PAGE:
Climbing is an established trend sport which is practiced by at least 500,000 people in Germany alone. The strong growth of the original outdoor sport in recent years has been driven primarily by indoor climbing halls and walls - in Germany there are now around 500.
Olivier Aubel from the Sports Science Institute of the University of Lausanne, presented worldwide figures on the increasingly popular sport and its international marketing at the premiere of the Indoor Climbing Hub at ISPO Munich 2019. The growth potential of the outdoor sports could therefore lie in new formats in regions ever further away from the mountains. ISPO.com has summarized its findings in five theses and trends about the future of climbing.
Indoor climbing is a trend sport - the figures compiled by Aubel from the most important global markets undoubtedly prove this. In the USA, the number of newly opened climbing walls rose between 6 and 13 percent each year between 2010 and 2017. In France, they rose between 6 and 24 percent per annum in the same period. But the biggest boom is in Germany, where the number rose each year by between 10 and 27 percent.
"Germany is the most dynamic market, but growth will continue worldwide in the coming years. There are still many white spots when it comes to climbing. And the trend is clear: The more climbing walls there are, the more people will go climbing," said Aubel.
Indoor climbing departs more and more from its origins: this applies to both space and appearance of the climbing halls. Whereas in the past the walls in indoor climbing arenas were reproduced as naturally as possible, today many suppliers are moving further and further away from the original. Companies such as Clip N'Climb have developed space-saving, artificial climbing walls that can also be easily installed in shopping centers.
"Other derived formats that are becoming increasingly popular are Ninja Warrior or Parcours," explained Aubel. He is convinced that the greatest growth potential for indoor climbing lies in the cities far away from the mountains. "Crazy destinations such as climbing halls in empty old factory buildings in industrial areas are the best. They attract many people who haven't had much to do with climbing so far." A precise geomarketing analysis of the existing supply and demand is important.
Worldwide, there are different business models how to design climbing halls economically. In the USA, 74 percent of indoor climbing offers provide a mix of different activities. In addition to the climbing wall, there are usually also fitness offers and courses as in traditional studios. In France, on the other hand, 68 percent focus on bouldering.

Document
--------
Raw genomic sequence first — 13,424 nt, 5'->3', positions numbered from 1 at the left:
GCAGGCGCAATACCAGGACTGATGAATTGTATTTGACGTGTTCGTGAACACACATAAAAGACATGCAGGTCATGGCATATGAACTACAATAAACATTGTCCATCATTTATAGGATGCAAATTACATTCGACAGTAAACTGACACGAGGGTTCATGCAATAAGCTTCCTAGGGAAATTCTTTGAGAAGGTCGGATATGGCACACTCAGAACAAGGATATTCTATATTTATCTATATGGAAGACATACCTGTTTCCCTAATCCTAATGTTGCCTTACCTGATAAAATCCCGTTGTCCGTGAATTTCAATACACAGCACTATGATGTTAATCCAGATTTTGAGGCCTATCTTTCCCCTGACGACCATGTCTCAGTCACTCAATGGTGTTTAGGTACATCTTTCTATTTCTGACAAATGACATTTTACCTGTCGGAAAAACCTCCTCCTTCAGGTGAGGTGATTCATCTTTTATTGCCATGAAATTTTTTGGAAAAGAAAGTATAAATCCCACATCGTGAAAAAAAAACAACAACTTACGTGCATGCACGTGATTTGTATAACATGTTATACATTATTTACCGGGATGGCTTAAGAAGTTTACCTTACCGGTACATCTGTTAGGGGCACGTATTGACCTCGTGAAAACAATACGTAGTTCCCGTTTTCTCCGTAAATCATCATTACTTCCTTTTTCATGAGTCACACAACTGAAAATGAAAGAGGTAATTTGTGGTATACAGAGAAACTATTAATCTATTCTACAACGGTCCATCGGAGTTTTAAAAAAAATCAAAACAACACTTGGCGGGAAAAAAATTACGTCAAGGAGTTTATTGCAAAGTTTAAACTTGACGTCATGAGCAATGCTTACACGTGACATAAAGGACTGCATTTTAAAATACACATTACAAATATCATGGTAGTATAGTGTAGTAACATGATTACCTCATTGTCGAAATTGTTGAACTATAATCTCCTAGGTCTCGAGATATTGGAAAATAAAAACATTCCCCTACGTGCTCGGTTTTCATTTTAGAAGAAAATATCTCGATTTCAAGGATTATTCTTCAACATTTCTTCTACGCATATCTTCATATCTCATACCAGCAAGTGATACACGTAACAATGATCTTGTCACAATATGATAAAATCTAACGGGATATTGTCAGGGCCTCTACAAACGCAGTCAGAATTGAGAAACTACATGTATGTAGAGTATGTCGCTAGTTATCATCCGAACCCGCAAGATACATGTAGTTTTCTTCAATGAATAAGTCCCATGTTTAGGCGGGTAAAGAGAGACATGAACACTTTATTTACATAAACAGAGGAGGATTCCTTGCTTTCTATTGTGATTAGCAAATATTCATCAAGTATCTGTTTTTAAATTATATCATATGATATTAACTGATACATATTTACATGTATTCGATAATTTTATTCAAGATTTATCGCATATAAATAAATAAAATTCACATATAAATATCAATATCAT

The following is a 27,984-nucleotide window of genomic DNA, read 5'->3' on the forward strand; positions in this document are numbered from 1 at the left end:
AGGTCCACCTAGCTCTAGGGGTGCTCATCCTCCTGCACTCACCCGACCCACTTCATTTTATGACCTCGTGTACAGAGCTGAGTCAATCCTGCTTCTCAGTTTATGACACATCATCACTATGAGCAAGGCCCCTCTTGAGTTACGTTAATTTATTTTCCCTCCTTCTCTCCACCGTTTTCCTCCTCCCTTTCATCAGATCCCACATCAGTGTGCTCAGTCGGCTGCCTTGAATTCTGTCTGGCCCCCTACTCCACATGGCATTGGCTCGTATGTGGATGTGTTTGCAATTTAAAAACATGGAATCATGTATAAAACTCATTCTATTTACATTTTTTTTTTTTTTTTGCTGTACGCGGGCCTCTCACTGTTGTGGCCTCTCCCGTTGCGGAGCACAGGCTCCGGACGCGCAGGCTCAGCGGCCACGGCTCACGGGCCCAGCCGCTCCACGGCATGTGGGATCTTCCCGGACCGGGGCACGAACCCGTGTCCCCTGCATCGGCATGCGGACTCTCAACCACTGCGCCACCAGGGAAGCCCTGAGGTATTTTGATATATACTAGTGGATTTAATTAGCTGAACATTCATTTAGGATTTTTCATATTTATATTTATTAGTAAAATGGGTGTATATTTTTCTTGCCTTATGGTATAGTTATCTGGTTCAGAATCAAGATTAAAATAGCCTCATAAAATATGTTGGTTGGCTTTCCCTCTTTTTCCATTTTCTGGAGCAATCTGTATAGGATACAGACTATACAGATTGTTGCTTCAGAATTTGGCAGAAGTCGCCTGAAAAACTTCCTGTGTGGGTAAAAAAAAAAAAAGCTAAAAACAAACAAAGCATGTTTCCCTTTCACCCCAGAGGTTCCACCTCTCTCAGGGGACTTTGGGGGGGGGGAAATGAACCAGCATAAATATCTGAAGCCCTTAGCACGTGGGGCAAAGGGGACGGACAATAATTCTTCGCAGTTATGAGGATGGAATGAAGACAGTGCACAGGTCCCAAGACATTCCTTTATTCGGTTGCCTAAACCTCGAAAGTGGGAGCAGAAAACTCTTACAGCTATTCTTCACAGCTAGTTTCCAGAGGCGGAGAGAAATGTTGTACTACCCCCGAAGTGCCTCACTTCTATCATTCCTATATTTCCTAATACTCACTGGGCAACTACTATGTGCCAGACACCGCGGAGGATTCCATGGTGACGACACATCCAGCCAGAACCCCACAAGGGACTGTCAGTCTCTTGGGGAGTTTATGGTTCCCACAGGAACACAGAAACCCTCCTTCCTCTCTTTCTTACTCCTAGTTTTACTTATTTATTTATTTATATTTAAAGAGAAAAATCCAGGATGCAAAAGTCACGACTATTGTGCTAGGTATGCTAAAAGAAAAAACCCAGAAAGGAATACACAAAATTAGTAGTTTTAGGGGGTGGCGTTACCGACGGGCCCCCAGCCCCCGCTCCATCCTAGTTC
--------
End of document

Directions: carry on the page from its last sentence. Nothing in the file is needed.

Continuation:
There is also the interesting trend that climbing halls are increasingly associated with restaurants. "This seems to be a viable business model that could endanger the traditional players in the future," said Aubel. He cited an example from Bordeaux, where the restaurant business contributed around 600,000 euros to the 800,000 euros in total turnover, making it possible to make the climbing offer economically viable. Other new business models include the above-mentioned offers from companies such as Clip N'Climb, with which climbing also reaches shopping centers, cinemas and restaurants.
Climbing will celebrate its Olympic premiere at the Tokyo Summer Games in 2020. For women and men, however, only one gold medal will be awarded for the combination of the individual disciplines bouldering, lead and speed climbing. "Olympia will undoubtedly have a big impact on the future of indoor climbing because many millions of viewers will see it on TV. Yet, it will be decisive how the show is presented," said Aubel.
The initial support of customers is essential for the economic success of climbing halls: "Around 60 percent come to the hall only once and then never again. Non-climbers feel insecure in the new environment, especially when they come with children. It is very important to look after the new customers intensively and to bind them, for example through loyalty programs," explained Aubel.
In addition, there is a need for more effective pricing and easier access, as Christian Popien, one of the co-organisers of the Indoor Climbing Hubs at the ISPO Munich explained: "When I go swimming with my kids, I can buy a two-hour ticket for 15 euros. When it comes to climbing, you usually only get day passes." Also the marketing strategy must change, as surveys show: According to the study, about 70 percent of all new climbers are friends, partners or family. It is precisely this target group that advertising must not only reach, but also successfully bind. Here, targeted new customer support and appropriate pricing should come into play.